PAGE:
L2 Asset Interoperability via Two-way Canonical Bridges


One key problem with the L2 scaling solutions is that assets natively minted on L2s can only be used on the L2 of issuance but it cannot be bridged back to L1 or other L2s, without utilizing external bridges. This creates fragmentation. At the time of writing, there is already half as much natively-minted assets ($12b) on Eth L2s compared to canonical bridged assets ($24b), according to L2Beat.

Shared settlement layers only solve this problem for L2s using the same shared settlement layer. The ecosystem remain fragmented once more shared settlement layer show up.

We propose two-way canonical bridges as a solution, where L2-minted assets can be reverse-canonically bridged to L1. It is simply an ERC-1155-like interface that an L2 settlement contracts adopt, plus additional precompiles added to the L2 execution environment.

Two-way Canonical Bridges

Below is a highlevel description of two-way canonical bridging.

  • The L2 settlement contract becomes the ledger of record for all native assets issued on it (that have been reverse-canonically-bridged). The settlement contract (on L1) shall implement the ERC-1155 interface, where the asset id field denotes the L2 asset address.
  • To send an L2-native asset to an L1 address, the L2 users simply send the asset to a prespecified system address, which shall results in the L2 settlement contract on L1 issuing ERC-1155 tokens to itself. Next, L2->L1 call mechanisms can be utilized to move the newly-issued asset to any desired destination. This is done within the same L2 transaction.
  • To send a reverse-canonically-wrapped asset back to its L2 of origin, a special burnAndDeposit function on the L2 settlement contract can be called.
  • Since the L2 settlement contract is an ERC-1155 contract, L1 EOAs and other L2s can simply hold assets or wrap them as normal. This requires the L2 canonical bridge to support wrapping of ERC-1155 assets.
  • In normal usage, it is expected that the only holders of the ERC-1155 tokens issued by an L2 settlement contract are other L2 settlement contracts. This means that the state overhead on L1 is small.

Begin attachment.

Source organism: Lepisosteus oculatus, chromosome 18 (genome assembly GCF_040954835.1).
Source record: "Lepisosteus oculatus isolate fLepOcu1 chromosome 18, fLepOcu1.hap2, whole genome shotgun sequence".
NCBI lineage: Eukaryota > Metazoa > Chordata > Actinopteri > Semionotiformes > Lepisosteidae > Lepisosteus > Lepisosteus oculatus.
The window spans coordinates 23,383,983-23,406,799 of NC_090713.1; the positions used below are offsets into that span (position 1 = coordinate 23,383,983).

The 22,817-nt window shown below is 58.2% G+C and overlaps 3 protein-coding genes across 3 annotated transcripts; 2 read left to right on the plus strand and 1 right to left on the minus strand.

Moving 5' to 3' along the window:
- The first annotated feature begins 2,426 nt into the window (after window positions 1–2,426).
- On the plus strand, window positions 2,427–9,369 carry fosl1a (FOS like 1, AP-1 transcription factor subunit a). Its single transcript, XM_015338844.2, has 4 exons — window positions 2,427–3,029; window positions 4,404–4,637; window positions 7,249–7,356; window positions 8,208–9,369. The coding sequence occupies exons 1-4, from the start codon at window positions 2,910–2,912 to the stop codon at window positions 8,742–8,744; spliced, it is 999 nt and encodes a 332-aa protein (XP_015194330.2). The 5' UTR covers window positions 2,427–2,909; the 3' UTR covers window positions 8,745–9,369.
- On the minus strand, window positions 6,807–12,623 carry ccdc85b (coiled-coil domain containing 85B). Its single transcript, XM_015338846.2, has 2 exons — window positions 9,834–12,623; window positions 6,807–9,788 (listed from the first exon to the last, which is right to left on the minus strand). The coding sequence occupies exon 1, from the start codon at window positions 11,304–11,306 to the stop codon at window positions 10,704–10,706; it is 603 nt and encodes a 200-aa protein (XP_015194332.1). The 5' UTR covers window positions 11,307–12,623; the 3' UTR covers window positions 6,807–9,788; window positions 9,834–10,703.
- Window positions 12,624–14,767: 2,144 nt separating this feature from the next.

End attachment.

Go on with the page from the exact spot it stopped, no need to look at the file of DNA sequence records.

Additional consideration:

  • The safety of an asset is maintained without additional trust assumptions because the L2 settlement contract acts as the ledger of record for all outstanding assets (those owned by other L1 addresses).
  • It is assumed that any assets that is reverse-canonically-bridged to L1 addresses is done at the risk of the user initiating the bridging.
  • In practice, end-users can utilize fast liquidity bridges while crosschain liquidity providers utilize the two-way canonical bridges to rebalance.
  • This mechanism can extend to L3s on L2s. An asset issued on an L3 can be reverse canonically-bridged to L2 and then reverse canonically-bridged back to L1. We’d need the 1155 ids on the settlement contract to be able to represent the 1155 asset id on L2 alongside with the asset address–this can be done via hashing for example.


Thanks to Shumo Chu for review and comments.


Hey @wdai, I have been very interested in these topics.

Conceptually, any general-purpose Layer 2 should be able to provide a secure messaging layer that allows bridge native L2 assets to L1; follow the exact procedure as we secure bridging L1 assets into L2. For example, the OP Stack address this possibility, and it would be as straightforward as it is today for L1 token bridging: anyone can create a token representation that follows the required interface (commonly via a factory) and then make a deposit into the bridge contract on the origin chain. The underlying message-passing protocol will ensure that the message arrives and is valid. These mechanisms may vary depending on how the L2s implement their respective canonical bridges, but in principle, if the security model can be assumed, then both directions could be equivalent.

Importantly, I believe a key aspect of bridged tokens, including this case, is how the token is implemented and managed in each chain where it isn’t native to meet the expected use cases and fulfill the owner’s requirements. We can distinguish two major groups (intermediates can still exist):